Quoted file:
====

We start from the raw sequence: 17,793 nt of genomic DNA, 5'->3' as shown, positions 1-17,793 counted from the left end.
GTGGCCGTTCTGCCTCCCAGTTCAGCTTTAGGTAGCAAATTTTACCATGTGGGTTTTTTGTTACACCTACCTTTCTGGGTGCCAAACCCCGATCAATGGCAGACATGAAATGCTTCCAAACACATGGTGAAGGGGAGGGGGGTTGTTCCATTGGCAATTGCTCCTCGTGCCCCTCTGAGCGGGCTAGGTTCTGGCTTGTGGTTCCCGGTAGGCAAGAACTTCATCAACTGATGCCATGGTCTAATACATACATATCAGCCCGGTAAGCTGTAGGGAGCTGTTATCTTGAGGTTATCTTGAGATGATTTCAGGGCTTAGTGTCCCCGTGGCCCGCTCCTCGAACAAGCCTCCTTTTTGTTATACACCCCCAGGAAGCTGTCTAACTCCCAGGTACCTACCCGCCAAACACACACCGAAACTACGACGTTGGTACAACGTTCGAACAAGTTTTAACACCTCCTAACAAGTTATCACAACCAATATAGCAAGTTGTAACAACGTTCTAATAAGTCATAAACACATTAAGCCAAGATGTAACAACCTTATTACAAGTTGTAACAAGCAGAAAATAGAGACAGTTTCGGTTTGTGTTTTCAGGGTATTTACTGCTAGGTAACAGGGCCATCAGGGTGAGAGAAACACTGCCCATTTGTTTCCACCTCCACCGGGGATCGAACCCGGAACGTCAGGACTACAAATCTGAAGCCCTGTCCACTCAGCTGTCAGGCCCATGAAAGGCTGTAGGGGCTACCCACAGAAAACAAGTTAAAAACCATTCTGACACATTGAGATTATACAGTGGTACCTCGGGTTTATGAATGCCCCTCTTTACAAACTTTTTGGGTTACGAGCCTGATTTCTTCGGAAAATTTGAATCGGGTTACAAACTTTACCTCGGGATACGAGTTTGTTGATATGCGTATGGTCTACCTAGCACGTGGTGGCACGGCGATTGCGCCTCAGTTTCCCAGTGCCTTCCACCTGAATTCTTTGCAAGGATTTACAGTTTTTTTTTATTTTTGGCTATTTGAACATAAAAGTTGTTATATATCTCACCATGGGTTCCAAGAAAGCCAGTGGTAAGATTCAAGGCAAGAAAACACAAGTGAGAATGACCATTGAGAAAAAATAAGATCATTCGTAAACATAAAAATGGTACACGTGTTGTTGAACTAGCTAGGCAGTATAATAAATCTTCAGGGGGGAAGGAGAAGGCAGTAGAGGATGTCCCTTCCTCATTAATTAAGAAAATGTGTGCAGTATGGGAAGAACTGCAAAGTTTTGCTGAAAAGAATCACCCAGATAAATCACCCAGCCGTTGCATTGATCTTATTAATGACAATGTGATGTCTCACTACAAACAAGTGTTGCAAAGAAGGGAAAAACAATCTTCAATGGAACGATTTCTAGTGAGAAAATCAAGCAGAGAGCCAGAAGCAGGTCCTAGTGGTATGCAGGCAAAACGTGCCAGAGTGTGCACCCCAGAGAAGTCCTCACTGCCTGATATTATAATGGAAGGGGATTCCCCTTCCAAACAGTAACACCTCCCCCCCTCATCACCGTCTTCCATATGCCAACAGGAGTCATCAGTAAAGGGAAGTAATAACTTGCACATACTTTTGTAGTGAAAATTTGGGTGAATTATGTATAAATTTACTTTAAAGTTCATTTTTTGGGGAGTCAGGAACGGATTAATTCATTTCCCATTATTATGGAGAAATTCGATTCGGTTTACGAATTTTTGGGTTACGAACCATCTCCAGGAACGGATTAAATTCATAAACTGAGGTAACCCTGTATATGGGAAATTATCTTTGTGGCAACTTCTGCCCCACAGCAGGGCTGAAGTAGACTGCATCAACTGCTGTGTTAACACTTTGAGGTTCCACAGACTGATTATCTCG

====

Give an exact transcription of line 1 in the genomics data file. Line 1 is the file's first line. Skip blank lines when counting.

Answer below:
We start from the raw sequence: 17,793 nt of genomic DNA, 5'->3' as shown, positions 1-17,793 counted from the left end.